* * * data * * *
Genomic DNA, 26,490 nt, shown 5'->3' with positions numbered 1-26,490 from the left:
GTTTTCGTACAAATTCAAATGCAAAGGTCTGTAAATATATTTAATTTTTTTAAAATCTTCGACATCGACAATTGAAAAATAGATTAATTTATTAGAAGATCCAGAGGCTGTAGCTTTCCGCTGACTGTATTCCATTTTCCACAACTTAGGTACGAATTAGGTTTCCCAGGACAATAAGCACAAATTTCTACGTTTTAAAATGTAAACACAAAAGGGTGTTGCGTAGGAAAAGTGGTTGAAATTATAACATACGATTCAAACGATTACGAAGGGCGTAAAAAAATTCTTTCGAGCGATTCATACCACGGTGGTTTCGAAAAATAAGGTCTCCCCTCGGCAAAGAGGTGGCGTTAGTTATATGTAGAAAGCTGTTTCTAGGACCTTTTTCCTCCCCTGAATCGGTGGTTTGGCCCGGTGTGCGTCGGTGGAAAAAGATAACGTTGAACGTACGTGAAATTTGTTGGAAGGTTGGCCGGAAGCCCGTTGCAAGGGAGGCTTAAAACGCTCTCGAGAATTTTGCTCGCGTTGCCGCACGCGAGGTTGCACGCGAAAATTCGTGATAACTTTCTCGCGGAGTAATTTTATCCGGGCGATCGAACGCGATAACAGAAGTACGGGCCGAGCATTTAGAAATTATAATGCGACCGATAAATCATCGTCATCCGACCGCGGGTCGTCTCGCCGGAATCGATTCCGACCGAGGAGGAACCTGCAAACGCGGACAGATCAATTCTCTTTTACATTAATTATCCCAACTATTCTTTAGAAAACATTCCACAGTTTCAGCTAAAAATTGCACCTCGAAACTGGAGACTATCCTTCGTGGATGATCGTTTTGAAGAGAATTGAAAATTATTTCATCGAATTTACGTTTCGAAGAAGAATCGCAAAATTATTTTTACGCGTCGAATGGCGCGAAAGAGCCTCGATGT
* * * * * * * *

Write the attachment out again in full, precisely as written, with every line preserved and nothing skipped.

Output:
Genomic DNA, 26,490 nt, shown 5'->3' with positions numbered 1-26,490 from the left:
GTTTTCGTACAAATTCAAATGCAAAGGTCTGTAAATATATTTAATTTTTTTAAAATCTTCGACATCGACAATTGAAAAATAGATTAATTTATTAGAAGATCCAGAGGCTGTAGCTTTCCGCTGACTGTATTCCATTTTCCACAACTTAGGTACGAATTAGGTTTCCCAGGACAATAAGCACAAATTTCTACGTTTTAAAATGTAAACACAAAAGGGTGTTGCGTAGGAAAAGTGGTTGAAATTATAACATACGATTCAAACGATTACGAAGGGCGTAAAAAAATTCTTTCGAGCGATTCATACCACGGTGGTTTCGAAAAATAAGGTCTCCCCTCGGCAAAGAGGTGGCGTTAGTTATATGTAGAAAGCTGTTTCTAGGACCTTTTTCCTCCCCTGAATCGGTGGTTTGGCCCGGTGTGCGTCGGTGGAAAAAGATAACGTTGAACGTACGTGAAATTTGTTGGAAGGTTGGCCGGAAGCCCGTTGCAAGGGAGGCTTAAAACGCTCTCGAGAATTTTGCTCGCGTTGCCGCACGCGAGGTTGCACGCGAAAATTCGTGATAACTTTCTCGCGGAGTAATTTTATCCGGGCGATCGAACGCGATAACAGAAGTACGGGCCGAGCATTTAGAAATTATAATGCGACCGATAAATCATCGTCATCCGACCGCGGGTCGTCTCGCCGGAATCGATTCCGACCGAGGAGGAACCTGCAAACGCGGACAGATCAATTCTCTTTTACATTAATTATCCCAACTATTCTTTAGAAAACATTCCACAGTTTCAGCTAAAAATTGCACCTCGAAACTGGAGACTATCCTTCGTGGATGATCGTTTTGAAGAGAATTGAAAATTATTTCATCGAATTTACGTTTCGAAGAAGAATCGCAAAATTATTTTTACGCGTCGAATGGCGCGAAAGAGCCTCGATGT